Supergirl returned from summer hiatus a darker and more brooding character. With her boyfriend gone—she presumes dead but we presume living in the 30th century with fun heroes like Saturn Girl —Kara Danvers is left with a void in her life and a turn at the corner of her mouth. This chick is positively grim, and my knee-jerk reaction was to accuse the show of ruining what we love: Supergirl’s sunny disposition in the face of enormous setbacks.
But by the end of the hour I was asking myself if it was okay for Kara to be a dick every once in a while. Sometimes a hero has got to mope.
That didn’t stop me from being concerned. The modern iterations of Batman are all super dark and super no fun—appealing more to fanboys in need of validation than audiences in need of entertainment. On Smallville, Tom Welling’s Clark Kent rejected his humanity and friends to mope across the globe every other season premiere , and Henry Cavill’s Man of Steel iteration spent the better part of two movies being a grim-faced fuddy duddy . Even in the Arrowverse we’ve devoted more than one article to our irritation over Barry Allen’s sporadic instances of woe-is-me-itis and the general Batman-like black hole of fun that is Oliver Queen .
Supergirl has always been a big bowl of refreshing sunshine. Even when you think the stories the show tells are stupid (and they are frequently stupid), Kara Danvers is a bright point. She lost her whole world, and while the show never shies away from the gravity of that loss, it shows that a young woman can endure.
After the finale saw Mon-El forced to leave forever so Supergirl could save the world from a Daxamite invasion, Kara is tetchy. She’s avoided her friends and family for months while channeling all of her energy into being the most efficient Supergirl a super girl can be. Her sister is busy planning her own big gay wedding to Maggie Sawyer, and her friends James Olsen and Lena Luthor are busy fending off real estate mogul Morgan Edge (Adrian Pasdar is really really good at playing slimy jerk rich guys) who wants to gobble up National City real estate and maybe even Kara’s place of employment, CatCo.
A shinier and happier Kara Danvers would be focused on the threat of Edge, but instead she’s busy brooding, punching bad guys, and offering up her bloodied fist (with the bad guy’s blood) to Winn for some quick DNA tests. This version of Supergirl feels like a rejection of what we adore about the character.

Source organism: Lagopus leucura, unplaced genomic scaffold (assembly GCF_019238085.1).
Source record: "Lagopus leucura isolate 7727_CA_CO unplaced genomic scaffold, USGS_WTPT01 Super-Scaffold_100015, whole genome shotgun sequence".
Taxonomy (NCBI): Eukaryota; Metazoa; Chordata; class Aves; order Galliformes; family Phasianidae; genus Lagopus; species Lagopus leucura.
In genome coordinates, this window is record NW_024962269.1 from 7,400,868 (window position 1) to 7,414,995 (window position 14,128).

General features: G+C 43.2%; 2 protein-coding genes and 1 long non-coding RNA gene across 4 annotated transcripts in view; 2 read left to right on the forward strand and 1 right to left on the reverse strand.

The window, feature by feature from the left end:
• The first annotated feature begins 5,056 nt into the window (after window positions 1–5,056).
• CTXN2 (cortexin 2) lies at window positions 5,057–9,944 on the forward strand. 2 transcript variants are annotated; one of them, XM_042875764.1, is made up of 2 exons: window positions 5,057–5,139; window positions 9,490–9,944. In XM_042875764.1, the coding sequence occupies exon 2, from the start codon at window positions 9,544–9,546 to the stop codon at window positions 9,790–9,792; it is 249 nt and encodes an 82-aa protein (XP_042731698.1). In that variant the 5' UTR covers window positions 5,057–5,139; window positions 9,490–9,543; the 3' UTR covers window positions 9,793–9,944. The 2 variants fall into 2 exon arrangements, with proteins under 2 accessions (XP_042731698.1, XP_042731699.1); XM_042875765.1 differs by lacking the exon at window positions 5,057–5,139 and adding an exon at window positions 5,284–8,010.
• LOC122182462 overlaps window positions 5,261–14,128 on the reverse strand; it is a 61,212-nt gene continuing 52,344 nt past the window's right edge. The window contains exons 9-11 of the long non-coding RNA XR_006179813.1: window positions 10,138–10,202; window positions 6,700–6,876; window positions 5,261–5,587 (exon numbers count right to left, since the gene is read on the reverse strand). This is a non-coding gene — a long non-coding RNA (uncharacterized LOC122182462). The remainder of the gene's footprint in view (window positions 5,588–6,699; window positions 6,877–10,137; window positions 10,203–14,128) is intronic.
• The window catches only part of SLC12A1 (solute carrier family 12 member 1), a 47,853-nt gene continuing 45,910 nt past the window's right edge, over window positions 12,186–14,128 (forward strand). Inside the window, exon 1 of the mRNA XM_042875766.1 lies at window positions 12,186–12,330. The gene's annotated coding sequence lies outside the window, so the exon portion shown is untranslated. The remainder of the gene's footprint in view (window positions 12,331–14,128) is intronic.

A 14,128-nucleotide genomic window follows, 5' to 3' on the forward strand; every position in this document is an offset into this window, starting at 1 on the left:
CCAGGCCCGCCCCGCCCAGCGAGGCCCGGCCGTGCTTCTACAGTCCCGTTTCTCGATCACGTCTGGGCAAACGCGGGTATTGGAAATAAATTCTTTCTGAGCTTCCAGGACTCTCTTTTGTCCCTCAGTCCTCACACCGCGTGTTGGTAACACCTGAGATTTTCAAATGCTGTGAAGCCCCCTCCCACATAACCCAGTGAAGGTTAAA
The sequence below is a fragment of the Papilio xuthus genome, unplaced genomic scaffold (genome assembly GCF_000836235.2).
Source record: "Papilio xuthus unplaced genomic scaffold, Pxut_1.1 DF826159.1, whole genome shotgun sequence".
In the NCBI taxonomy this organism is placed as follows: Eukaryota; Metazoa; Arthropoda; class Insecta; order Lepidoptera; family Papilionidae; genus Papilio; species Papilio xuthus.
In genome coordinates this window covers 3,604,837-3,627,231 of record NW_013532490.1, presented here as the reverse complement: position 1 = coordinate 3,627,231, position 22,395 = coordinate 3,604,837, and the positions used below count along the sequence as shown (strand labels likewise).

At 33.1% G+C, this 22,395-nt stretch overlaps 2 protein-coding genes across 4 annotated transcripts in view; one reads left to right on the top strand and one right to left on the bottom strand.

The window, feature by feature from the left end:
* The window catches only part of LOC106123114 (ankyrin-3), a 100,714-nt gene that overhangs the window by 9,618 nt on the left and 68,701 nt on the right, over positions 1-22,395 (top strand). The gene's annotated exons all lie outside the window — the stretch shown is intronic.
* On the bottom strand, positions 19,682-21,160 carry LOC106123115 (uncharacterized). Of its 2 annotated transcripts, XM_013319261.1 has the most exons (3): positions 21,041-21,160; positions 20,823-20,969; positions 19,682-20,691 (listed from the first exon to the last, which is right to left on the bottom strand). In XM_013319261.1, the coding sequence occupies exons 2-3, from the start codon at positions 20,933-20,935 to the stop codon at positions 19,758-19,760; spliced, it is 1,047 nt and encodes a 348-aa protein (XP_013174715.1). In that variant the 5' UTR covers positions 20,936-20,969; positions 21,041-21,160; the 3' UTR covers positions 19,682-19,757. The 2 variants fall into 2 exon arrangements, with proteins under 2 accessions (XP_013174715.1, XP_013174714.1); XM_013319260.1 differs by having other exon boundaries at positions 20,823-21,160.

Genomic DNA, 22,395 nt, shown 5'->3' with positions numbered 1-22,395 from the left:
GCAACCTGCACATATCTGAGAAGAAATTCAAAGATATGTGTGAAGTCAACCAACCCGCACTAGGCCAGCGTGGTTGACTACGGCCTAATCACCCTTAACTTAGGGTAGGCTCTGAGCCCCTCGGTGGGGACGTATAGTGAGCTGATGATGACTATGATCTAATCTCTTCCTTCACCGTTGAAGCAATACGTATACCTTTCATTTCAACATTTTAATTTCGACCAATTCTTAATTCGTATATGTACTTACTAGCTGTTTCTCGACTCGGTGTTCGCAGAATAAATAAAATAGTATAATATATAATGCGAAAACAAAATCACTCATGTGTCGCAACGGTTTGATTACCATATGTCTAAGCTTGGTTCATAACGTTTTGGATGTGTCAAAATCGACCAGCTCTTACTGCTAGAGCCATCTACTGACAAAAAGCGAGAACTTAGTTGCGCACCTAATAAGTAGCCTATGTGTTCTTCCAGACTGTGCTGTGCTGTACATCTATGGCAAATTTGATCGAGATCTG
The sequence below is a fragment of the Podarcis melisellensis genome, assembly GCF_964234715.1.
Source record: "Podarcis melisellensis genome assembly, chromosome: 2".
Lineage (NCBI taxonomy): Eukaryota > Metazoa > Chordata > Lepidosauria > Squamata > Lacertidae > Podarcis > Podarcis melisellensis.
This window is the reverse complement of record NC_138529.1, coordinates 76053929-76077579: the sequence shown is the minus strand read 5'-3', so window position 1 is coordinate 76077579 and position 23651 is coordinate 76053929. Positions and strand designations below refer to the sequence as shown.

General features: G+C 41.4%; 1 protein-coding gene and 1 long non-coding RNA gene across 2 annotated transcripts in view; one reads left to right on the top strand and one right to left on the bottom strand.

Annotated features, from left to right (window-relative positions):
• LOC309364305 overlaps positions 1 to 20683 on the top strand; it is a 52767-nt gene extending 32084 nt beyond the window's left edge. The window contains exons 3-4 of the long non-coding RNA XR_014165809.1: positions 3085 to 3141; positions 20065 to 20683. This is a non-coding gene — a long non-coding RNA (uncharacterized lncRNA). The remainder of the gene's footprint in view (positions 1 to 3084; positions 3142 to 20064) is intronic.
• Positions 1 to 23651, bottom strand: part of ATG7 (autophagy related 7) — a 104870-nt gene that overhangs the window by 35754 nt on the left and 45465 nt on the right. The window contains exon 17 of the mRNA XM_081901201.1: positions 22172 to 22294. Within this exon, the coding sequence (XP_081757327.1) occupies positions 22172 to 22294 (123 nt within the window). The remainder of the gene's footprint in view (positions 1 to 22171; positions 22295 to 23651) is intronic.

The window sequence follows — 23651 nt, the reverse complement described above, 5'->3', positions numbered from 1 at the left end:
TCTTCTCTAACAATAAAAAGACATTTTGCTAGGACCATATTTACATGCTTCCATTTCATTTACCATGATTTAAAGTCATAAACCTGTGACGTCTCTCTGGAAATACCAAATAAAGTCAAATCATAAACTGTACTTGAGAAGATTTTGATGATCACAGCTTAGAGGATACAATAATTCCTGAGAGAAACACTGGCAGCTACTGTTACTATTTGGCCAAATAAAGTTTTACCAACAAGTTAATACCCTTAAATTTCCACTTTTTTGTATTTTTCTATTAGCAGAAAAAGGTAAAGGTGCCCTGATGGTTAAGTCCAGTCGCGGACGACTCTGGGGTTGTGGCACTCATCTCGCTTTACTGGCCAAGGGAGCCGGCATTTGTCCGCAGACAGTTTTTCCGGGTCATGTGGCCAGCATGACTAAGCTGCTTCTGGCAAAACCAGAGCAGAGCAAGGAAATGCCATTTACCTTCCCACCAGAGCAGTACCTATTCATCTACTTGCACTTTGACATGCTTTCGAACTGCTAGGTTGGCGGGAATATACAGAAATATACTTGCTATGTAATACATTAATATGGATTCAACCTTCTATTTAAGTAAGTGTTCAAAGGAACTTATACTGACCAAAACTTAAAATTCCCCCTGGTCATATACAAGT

But by the end of the hour I was okay with a glimpse at a grimmer Supergirl. I don’t need—or want it—every episode, but half way through the premiere, after Alex, Kara’s sister, and James, her best friend and boss at CatCo, had both reached out to try and get her through her mope session, she was confronted by J’onn J’onzz, another refugee of global genocide.
J’onn quickly calls Kara out for her attitude and general behavior and she finally admits to exhaustion and a sense of weariness over her loss. Losing Mon-El was hard because Kara cared for him, but it’s also one more loss stacked on her rather large pile. Kara might be a dick, rejecting her humanity to embrace her supposedly more altruistic and self-sacrificing Kryptonian nature, but maybe it’s okay, every once in a while, to be a mopey asshole after you see your planet destroyed and then commit a little minor Daxamite murder to save your new home world.
This isn’t the first exploration of grief on TV, and it isn’t as good as some others, including Buffy’s landmark episode, “The Body.” We never cared for Mon-El the way we cared for a character like Joyce and knowing that the actor is contracted for the entire season and almost definitely alive and coming back soon keeps the audience at arm’s length—making it difficult to empathize with Kara’s grief.
Yet the conversation between Kara and J’onn brings that grief into focus and the two actors are so good that you do, after nearly an hour, understand where Kara is coming from. “I’m not human,” Kara says to J’onn—repeating words she uttered to her sister earlier in the hour. She’s tired of being the victim, she’s tired of the expectations of sadness that have plagued her since she came to earth. She wants to reject Kara and be Supergirl because Supergirl doesn’t face the messiness of life like Kara. She’s a god, and that’s an easy way to live.
David Harewood expresses a wonderful heartbreak in response to that line, and his character, J’onn, quickly reminds Kara that while she might not be a human biologically she’s become one culturally and spiritually. Supergirl may be able to save lives and stop invasions, but Kara Danvers was the one that pulled J’onn back from his own grief-stricken abyss in season one. She’s the one, to J’onn, that matters.
But it’s actually Lena Luthor who finally convinces Kara that embracing the cape and rejecting the glasses is a bad idea. Of course Lena has no idea she’s doing it. Despite being a genius mogul of a billion dollar company who can buy major media companies without batting an eye (she snaps up CatCo to keep it out of Morgan Edge’s hands) Lena has no idea her friend Kara Danvers is also Supergirl.
While she appreciates Supergirl—and even builds her a giant statue—Kara Danvers is who she begs for help in the running of CatCo. Lena is the one character who has no notion of Kara’s duality, and like every best friend/love interest of a superhero in that role she’s ultimately the one that grounds Kara, pulling her back into the fold her own sister couldn’t return her to.
So was it okay for Kara to mope for an entire episode? Absolutely. Kara’s grief over losing Mon-El has only served to highlight what might be the focus of this third season of Supergirl: The titular hero’s struggle between her Kryptonian legacy and human future. We’ve seen Kara try and balance heroism and humanity for two seasons, now it’s time for her to try and balance the culture and birthright of a lost world with the emotional needs of a new one.